The Life and Death of A Rock Legend

Book - 1999
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Keith Moon was an exception to every known rule. He revolutionized the concept of the drummer in rock & roll, leading from the back rather than offering mere support. With the Who, he achieved far greater international fame than his instrument was meant to inspire, only to treat his celebrity as an ongoing opportunity to send up the whole notion. He sneered at the dominant British stiff upper lip while appropriating it effectively enough to delete his working-class background at will. He tempted fate with an almost unparalleled intake of alcohol and drugs, beckoning the world to laugh with him at his apparent charmed existence. More than twenty years after his death, Moon is still revered as the greatest drummer in rock history and the single wildest personality in an age of pop excess. His life and work have become the stuff of legend. Here, in the pages of this masterful book, is the unvarnished truth.

Music Journalist Tony Fletcher has spent more than three years researching Keith Moon's life and interviewing dozens of Moon's friends, colleagues, and associates. The result is an instant classic, the definitive biography of one of rock's seminal figures, a work that brilliantly illuminates both the tender and self-destructive sides of this singular personality.

Wielding the force and propulsive power of a novelist, Fletcher leads the reader through Moon's whirlwind career, making his incredible creative trailblazing easily understandable even to nonmusicians. His clear-eyed reporting of Moon's hyperactive, peripatetic offstage life is compelling and comprehensive, remarkable in its ability to remain fixed on the very human being at the center of the maelstrom.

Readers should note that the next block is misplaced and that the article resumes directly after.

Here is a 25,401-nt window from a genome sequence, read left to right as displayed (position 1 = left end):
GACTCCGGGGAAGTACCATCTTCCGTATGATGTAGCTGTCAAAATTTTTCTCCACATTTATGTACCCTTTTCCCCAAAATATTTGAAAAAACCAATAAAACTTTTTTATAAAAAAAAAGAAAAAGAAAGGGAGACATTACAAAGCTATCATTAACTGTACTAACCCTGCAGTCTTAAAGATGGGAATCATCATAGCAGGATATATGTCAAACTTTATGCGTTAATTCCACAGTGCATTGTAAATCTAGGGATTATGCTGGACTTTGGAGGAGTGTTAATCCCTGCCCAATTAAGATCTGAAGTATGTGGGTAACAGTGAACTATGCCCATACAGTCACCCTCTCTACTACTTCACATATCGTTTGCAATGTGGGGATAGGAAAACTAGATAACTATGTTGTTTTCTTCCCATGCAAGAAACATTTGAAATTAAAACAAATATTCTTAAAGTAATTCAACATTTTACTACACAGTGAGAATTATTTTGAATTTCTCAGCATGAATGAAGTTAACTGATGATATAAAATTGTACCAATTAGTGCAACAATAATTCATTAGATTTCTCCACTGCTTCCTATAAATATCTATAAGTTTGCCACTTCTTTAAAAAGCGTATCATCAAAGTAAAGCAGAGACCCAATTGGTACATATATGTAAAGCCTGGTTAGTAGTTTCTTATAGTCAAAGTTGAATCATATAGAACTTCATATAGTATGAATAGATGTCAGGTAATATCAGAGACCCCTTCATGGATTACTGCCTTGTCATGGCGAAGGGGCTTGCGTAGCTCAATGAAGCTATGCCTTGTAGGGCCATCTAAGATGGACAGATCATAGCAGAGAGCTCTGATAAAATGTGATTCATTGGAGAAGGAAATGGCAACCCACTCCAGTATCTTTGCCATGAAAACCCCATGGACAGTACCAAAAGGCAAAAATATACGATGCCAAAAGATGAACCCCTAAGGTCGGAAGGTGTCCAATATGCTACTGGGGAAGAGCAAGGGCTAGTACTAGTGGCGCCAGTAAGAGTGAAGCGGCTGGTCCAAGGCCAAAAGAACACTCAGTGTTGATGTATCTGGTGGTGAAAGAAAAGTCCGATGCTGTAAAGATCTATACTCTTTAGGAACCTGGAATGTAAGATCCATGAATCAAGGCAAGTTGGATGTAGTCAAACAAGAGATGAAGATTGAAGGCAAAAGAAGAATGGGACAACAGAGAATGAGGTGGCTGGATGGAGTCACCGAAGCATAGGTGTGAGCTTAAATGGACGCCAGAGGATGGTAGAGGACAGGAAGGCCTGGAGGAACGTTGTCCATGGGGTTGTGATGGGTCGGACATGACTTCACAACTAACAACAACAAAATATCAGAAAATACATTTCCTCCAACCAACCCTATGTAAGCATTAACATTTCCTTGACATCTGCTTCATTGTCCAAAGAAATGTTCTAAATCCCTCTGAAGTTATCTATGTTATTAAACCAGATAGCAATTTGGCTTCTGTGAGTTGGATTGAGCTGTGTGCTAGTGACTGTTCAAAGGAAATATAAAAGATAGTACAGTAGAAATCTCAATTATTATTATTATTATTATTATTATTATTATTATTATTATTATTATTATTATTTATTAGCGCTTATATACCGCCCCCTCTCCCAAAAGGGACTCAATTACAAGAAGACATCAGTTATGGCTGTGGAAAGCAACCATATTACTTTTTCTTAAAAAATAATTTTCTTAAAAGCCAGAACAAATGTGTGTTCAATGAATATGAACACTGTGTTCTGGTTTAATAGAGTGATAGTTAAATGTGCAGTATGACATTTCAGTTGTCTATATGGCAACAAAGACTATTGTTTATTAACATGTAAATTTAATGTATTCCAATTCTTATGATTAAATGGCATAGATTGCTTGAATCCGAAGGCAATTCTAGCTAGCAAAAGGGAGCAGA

This is the story of one of the most outrageous rock stars ever born -- and one of the greatest rock biographies ever written.

Publisher: New York : Spike, c1999.
ISBN: 9780380973378
Characteristics: xiv, 608 p. : ill. ; 25 cm.


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Oct 10, 2017

A remarkable biography of the former Who drummer, who died in 1978 at the age of 32. Despite being 600 pages long, this is a stylish and highly readable book. Fletcher is an accomplished researcher with a historian's eye for detail. But he's also a perceptive critic, separating the top-shelf stuff (the Who's 60s singles, Who's Next, parts of Tommy and Quadrophenia) from the crud (Moon's solo album, everything after Quadrophenia). The bio achieves a remarkable balance: Moon was an innovative and ferocious drummer who defined The Who's sound, and a kind and absurdly generous man. He was also an alcoholic and pill addict. He broke his wife's nose more than once. And he destroyed more hotel rooms and cars than he had hot meals. Reading the last 100 pages is like watching the proverbial car crash in slow motion. You know how it's going to end, and keep thinking "Why didn't someone do something?" As Fletcher points out repeatedly, many people tried, but Moon just seemed like a person who was destined to burn bright and flame out.

Mar 16, 2015

You are in for a treat with this one. One of the best books on rock and roll I've ever read. It's just very well-written and all the stuff about the Who is great. Kudos. It's was a joy to read.


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